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Absent a major intervention from Trump or Pence, Republicans have no intention of repealing Obamacare. It’s that simple. In fact, they are repealing the repeal of Obamacare. In a matter of a few weeks, in a shocking display of political black magic, Republicans managed to shift the focus away from the destruction wrought by Obamacare to the speculative problems of repealing Obamacare.

No Republican ran on this chicanery.

Watching the second confirmation hearing of Tom Price, R-Ga. (D, 62%) before the Senate Finance Committee, one could easily discern the diffidence in the voices of Price and Senate Republicans. They accepted almost every premise of the Left on health care philosophy and even vouched for the guaranteed issue mandate that is most responsible for driving up premiums and destroying choice and competition in the market.

Was it really hard for Price to tell Democrats that of course it’s a terrible idea to take “insurance” out of insurance, throw people off their insurance, triple premiums, destroy $19 billion in wages, eliminate 300,000 jobs, and prevent the startup of 10,000 businesses? According the Heritage Foundation, 70% of the counties in this country now have only one or two insurers left! That is the result of this meretricious idea of guaranteed issue. Where is the compassion in creating a death spiral that will permanently raise costs to a crushing level, ensure that individuals can’t afford insurance, and force entrepreneurs to shut down businesses due to the crushing health care burden? 

The GOP reluctance to repeal Obamacare is now palpable. Pursuant to the budget resolution Congress passed earlier this month, four House and Senate committees (Senate HELP, Senate Finance, House Energy & Commerce, House Ways and Means) were tasked with reporting a budget reconciliation bill by January 27 that would repeal the law. With just a few days left there is no sign of even preliminary action taken by the committees. News reports indicate that these committees won’t have anything ready until mid-to-late February.

Why the reluctance and equivocation?

It’s clear that Republican leaders have no intention to repeal the main insurance regulations of Obamacare and pursue simple free market ideas. Thus, they are twisted into knots trying to find excuses not to repeal the law but come up with some sort of package that gives the veneer of reform.

One such plan introduced this week was the “if you like the insolvent Obamacare, you can keep it” plan offered by Senators Bill Cassidy, R-La. (F, 47%) and Susan Collins, R-Maine (F, 10%). Here are the key elements:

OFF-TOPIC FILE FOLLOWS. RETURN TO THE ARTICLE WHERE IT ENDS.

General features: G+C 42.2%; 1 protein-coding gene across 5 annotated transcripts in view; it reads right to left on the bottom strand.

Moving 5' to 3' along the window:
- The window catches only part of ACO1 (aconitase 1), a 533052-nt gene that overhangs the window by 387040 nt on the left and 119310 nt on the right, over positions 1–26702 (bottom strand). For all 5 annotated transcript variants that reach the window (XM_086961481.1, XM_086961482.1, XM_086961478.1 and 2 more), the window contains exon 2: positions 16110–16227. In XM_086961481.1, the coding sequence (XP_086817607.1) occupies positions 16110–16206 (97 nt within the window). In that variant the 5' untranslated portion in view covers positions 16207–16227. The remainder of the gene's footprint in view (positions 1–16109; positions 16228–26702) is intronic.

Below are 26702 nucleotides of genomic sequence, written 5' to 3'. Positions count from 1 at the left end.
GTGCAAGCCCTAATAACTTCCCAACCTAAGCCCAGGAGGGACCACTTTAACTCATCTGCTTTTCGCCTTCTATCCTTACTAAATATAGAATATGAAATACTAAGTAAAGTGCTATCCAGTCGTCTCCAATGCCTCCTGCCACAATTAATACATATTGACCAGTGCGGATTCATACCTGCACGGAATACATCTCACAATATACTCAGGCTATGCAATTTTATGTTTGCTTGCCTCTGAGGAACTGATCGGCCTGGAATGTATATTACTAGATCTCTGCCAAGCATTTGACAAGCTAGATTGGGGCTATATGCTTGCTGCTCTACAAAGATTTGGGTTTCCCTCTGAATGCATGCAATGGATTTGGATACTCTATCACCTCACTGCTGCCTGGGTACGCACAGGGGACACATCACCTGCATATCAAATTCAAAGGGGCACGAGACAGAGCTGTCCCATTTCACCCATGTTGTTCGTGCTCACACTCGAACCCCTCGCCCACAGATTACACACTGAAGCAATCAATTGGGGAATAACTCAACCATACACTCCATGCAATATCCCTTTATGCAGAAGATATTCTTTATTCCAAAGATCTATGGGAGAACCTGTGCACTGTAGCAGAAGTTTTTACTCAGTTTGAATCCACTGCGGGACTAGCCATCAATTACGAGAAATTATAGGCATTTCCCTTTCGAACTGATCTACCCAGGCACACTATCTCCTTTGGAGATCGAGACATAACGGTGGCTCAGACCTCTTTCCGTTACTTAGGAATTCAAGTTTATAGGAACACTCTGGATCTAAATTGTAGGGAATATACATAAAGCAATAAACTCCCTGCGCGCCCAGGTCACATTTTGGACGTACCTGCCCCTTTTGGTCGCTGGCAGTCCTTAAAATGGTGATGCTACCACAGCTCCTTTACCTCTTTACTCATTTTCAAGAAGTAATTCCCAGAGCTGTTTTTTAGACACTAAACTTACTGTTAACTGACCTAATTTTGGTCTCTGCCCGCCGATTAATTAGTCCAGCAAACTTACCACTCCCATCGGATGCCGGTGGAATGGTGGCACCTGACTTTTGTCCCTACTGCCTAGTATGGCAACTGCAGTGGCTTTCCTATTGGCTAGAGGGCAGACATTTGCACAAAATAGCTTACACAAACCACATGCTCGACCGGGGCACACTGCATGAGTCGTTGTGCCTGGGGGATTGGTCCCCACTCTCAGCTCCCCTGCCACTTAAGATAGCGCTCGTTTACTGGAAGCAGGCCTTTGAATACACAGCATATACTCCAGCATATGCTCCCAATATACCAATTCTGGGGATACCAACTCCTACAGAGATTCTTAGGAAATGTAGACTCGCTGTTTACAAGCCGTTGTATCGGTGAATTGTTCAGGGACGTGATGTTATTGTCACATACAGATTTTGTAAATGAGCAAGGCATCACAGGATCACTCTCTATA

• It absolutely keeps most of the insurance regulations that are solely responsible for jacking up premiums and blocking out choice and competition. It also maintains the tax increases and the zombie “private” exchanges.
  • While repealing the individual mandate and the subsidies, this bill creates a new and massive government-run scheme to cover a commensurate amount of subsidies.
  • The individual mandate is replaced with an auto-enrollment scheme in which the federal government subsidizes insurance companies to cover the uninsured, even people who never asked for insurance. The subsidies will further encourage insurance companies to raise rates on top of the increases engendered by the regulations, rather than innovate and offer cheaper options.   
  • Even the repeal of the subsidies isn’t really repeal because states would be allowed to keep the subsidies if they wanted. And while the plan does offer HSAs, they can only be used for government-run plans similar to … Obamacare.  

The outcome of this plan would be to subsidize the same amount of people at the record high prices created by not fixing the insurance market and abolishing the mandates. It would continue the same unsustainable death spiral of regulations, taxes, and subsidies, while doing nothing to move health insurance and health care into a free market that is consumer-centered.

While this plan might be slightly to the left of where most Republicans are headed, it reflects that basic premise adopted by Republicans of pursuing utopian universal coverage at the expense of lowering prices and increasing competition. Moreover, Sen. Bill Cassidy is one of the leaders McConnell, R-Ky. (F, 40%) has relied on for health care policy. 

The bottom line is we can compromise on the degree of subsidies and Medicaid expansion if that is the price to pay for GOP ignorance of free markets and political malpractice of messaging. But there is no way to compromise on getting rid of the insurance regulations and unlocking a normal market for those who want to live free of government, purchase affordable insurance, and obtain access to quality care. However, to add a scheme of subsidies and anti-market forces to over-utilize insurance on top of the regulations is to repeat the very unsustainable death spiral of Obamacare. 

This attempt to offer the palest of pale pastel differences from Democrats would be funny if it didn’t affect one-sixth of our economy and ensure that American families can never live with dignity without unaffordable and unsustainable government-run healthcare.  

No Republican ran on this chicanery.



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